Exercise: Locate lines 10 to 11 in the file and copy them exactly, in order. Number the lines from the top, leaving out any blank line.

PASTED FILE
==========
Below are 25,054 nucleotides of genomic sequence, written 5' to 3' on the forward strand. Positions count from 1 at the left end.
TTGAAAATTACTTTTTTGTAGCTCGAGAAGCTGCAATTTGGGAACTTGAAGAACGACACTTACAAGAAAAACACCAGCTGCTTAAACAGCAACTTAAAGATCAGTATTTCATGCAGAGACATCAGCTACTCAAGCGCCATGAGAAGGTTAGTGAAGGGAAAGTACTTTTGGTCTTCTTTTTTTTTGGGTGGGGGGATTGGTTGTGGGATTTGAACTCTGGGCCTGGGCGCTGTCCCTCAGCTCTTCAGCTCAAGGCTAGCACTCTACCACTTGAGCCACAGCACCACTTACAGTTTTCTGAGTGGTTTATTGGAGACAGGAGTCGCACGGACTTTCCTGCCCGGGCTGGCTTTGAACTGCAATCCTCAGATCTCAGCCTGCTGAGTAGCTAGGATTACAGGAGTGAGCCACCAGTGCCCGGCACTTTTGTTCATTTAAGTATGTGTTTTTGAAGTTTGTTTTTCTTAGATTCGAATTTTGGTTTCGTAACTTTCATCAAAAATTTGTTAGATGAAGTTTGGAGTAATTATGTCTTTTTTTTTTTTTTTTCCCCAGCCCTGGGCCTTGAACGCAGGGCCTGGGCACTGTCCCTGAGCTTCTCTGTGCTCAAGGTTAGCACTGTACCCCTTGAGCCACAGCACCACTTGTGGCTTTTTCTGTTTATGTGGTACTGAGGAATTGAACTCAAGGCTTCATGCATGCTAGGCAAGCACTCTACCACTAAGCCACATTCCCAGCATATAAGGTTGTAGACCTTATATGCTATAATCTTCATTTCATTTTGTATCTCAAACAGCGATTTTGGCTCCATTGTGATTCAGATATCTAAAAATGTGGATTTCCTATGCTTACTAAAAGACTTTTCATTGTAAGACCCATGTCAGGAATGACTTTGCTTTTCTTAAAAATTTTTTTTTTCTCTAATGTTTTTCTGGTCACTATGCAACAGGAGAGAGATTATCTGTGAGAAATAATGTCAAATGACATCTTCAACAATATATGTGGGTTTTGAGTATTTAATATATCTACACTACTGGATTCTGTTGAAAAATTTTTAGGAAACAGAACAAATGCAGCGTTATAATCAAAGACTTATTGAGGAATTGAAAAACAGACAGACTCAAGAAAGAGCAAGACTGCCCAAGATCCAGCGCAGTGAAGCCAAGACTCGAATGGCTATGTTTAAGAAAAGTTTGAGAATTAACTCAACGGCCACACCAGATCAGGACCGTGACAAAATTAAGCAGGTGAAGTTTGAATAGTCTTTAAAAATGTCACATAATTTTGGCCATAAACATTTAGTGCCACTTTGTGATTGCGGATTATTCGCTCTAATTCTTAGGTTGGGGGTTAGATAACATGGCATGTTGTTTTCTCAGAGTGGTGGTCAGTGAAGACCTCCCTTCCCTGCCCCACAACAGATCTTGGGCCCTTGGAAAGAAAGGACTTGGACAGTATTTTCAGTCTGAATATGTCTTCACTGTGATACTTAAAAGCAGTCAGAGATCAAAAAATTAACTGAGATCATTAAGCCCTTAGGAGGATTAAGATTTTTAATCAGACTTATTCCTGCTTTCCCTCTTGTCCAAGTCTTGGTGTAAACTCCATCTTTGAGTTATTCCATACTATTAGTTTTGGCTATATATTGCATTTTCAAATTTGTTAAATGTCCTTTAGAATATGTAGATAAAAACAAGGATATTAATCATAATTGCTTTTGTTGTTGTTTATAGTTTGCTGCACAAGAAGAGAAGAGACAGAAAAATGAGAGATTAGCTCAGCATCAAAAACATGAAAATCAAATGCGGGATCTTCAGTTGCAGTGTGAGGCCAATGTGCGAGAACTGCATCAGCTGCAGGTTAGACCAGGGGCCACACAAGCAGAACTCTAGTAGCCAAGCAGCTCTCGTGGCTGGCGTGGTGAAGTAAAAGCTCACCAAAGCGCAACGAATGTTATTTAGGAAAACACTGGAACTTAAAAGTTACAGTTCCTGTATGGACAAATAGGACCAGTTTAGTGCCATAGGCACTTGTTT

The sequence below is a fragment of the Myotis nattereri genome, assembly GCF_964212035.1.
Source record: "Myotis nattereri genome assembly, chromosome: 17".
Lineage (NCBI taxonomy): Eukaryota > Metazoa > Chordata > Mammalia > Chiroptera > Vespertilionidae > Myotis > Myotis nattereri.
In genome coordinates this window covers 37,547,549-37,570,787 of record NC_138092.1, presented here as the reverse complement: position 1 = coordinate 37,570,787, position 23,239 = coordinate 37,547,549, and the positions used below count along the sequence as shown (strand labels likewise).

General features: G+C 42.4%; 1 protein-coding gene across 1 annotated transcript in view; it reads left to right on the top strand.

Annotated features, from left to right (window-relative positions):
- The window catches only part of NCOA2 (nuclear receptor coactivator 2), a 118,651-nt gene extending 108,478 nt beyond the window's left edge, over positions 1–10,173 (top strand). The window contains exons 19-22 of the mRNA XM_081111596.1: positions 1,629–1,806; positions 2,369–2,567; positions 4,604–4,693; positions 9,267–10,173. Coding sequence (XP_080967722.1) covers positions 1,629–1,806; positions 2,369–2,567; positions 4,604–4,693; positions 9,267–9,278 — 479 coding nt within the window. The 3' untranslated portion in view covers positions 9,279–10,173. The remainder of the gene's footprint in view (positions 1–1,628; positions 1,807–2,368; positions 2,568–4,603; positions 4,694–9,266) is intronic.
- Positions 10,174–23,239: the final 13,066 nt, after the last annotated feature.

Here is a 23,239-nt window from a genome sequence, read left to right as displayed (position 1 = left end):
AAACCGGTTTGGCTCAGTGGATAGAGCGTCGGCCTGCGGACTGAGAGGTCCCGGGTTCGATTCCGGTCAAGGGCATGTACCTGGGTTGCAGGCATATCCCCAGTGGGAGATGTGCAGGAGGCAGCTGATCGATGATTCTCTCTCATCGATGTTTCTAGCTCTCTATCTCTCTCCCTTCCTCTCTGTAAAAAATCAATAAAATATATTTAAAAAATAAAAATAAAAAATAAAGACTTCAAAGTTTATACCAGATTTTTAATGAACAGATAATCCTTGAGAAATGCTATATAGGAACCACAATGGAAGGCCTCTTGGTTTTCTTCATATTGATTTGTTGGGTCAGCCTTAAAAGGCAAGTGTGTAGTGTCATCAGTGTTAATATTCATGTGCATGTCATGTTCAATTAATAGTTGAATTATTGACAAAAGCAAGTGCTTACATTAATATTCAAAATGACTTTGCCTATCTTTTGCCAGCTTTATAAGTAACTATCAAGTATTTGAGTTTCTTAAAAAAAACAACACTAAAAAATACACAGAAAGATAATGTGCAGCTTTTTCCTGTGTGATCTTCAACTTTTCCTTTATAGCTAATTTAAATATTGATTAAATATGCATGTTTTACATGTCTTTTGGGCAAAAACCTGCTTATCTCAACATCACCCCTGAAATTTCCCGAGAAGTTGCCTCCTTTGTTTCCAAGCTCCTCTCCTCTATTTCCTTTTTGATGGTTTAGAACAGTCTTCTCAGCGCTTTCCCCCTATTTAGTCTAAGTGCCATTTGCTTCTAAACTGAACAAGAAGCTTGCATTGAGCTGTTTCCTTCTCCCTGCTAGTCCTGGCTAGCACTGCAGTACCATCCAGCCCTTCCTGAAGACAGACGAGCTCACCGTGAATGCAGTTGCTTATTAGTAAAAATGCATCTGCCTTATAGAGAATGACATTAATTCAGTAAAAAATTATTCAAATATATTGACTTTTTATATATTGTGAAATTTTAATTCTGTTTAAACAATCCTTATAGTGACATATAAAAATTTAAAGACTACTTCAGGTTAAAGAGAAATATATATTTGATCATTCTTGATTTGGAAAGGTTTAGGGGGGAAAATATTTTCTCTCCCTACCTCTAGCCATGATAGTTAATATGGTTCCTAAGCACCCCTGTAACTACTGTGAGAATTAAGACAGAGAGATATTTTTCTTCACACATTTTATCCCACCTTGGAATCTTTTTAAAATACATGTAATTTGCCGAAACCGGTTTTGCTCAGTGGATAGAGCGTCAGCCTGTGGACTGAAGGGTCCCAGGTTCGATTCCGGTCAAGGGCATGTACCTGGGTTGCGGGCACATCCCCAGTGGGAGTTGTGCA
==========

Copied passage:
- Positions 10,174–23,239: the final 13,066 nt, after the last annotated feature.

Here is a 23,239-nt window from a genome sequence, read left to right as displayed (position 1 = left end):